Having obtained default judgment, London Credit Limited had instructed its legal team, led by Chris Jones of Gunnercooke LLP, to take aggressive enforcement action against Mr McDonald. This included serving a statutory demand based on the default judgment for a sum over £161,000.00; and, incongruously, applying for three charging orders over other buy to let properties which formed a part of Mr McDonald’s buy to let portfolio.

Lexlaw, acting on Mr McDonald’s behalf, applied to set aside the default judgment obtained by London Credit on the discretionary ground that Mr McDonald had a reasonable prospect of defending the claim. A detailed draft defence was served which identified three key grounds upon which the London Credit Limited claim was subject to challenge:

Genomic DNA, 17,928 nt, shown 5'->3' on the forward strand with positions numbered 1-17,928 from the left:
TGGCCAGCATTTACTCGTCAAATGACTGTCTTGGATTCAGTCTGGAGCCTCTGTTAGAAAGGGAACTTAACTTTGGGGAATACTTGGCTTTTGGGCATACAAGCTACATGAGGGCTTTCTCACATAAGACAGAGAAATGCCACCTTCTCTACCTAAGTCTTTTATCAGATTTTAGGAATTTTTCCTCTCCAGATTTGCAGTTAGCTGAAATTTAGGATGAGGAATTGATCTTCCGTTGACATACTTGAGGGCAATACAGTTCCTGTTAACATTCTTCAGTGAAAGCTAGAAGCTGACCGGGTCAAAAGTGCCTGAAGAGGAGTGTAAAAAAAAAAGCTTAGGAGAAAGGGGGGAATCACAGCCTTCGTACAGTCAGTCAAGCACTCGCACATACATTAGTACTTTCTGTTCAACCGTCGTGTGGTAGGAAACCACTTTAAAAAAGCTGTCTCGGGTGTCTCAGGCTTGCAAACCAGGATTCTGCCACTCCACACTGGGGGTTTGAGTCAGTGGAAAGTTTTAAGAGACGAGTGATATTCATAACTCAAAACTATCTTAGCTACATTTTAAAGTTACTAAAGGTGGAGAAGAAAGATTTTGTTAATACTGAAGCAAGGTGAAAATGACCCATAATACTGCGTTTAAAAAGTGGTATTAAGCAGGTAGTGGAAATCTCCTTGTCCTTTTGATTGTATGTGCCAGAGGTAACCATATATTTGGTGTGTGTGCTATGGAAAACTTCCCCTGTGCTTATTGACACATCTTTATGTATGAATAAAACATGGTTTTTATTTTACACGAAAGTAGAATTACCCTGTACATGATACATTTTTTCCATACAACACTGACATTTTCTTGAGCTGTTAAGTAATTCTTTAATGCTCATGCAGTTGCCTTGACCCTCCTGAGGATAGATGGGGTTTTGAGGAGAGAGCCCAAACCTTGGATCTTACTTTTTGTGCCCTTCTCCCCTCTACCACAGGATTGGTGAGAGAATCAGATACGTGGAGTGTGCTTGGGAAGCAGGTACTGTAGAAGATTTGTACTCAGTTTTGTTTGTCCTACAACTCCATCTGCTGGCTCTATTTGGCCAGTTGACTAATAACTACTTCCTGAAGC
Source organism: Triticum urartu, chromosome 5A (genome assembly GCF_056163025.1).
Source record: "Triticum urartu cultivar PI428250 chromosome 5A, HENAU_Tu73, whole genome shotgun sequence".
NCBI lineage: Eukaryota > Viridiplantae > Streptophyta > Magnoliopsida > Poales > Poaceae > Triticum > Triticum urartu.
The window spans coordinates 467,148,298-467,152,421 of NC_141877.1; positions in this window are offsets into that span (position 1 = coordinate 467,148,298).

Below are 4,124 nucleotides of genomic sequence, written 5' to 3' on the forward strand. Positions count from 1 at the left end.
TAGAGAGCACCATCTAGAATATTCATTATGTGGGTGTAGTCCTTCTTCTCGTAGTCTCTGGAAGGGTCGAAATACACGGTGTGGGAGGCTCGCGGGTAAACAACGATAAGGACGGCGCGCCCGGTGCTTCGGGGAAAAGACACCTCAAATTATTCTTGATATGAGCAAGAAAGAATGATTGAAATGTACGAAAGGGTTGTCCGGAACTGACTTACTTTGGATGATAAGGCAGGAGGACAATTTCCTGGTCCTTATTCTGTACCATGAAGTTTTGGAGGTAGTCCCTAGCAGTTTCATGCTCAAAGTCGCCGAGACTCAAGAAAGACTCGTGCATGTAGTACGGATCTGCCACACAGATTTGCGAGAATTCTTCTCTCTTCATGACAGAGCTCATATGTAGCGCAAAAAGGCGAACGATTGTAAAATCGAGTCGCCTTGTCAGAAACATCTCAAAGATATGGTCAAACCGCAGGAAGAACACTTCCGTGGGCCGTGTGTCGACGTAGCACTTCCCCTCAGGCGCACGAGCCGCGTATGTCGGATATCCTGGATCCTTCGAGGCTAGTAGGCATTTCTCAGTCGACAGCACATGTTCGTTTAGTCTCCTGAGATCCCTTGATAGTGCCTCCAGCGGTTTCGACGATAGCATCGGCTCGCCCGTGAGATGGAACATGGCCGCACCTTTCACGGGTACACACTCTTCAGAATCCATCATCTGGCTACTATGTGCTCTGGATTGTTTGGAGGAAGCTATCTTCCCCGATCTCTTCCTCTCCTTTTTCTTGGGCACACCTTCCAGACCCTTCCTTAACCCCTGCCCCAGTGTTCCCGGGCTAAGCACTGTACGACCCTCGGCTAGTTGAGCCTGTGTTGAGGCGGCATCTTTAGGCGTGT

• That the sum sought ought to be significantly reduced as the majority of it was made up of default interest charges, which were unenforceable penalties.
  • That the loan was, on a proper analysis, a regulated mortgage contract within the meaning set out in the Financial Services and Markets Act (Regulated Activities) Order 2001. Consequently, the loan was unenforceable against Mr McDonald absent an order from the Court to the contrary.
  • That the lending relationship between Mr McDonald and London Credit Limited was unfair pursuant to the terms of the Consumer Credit Act 1974.

We prepared detailed evidence and detailed legal argument to support the above assertions. The application to set aside the default judgment came on for hearing before a learned silk, Sarah Clarke KC, sitting as a Deputy Judge of the High Court. London Credit Limited resisted the application to set aside the default judgment on all grounds.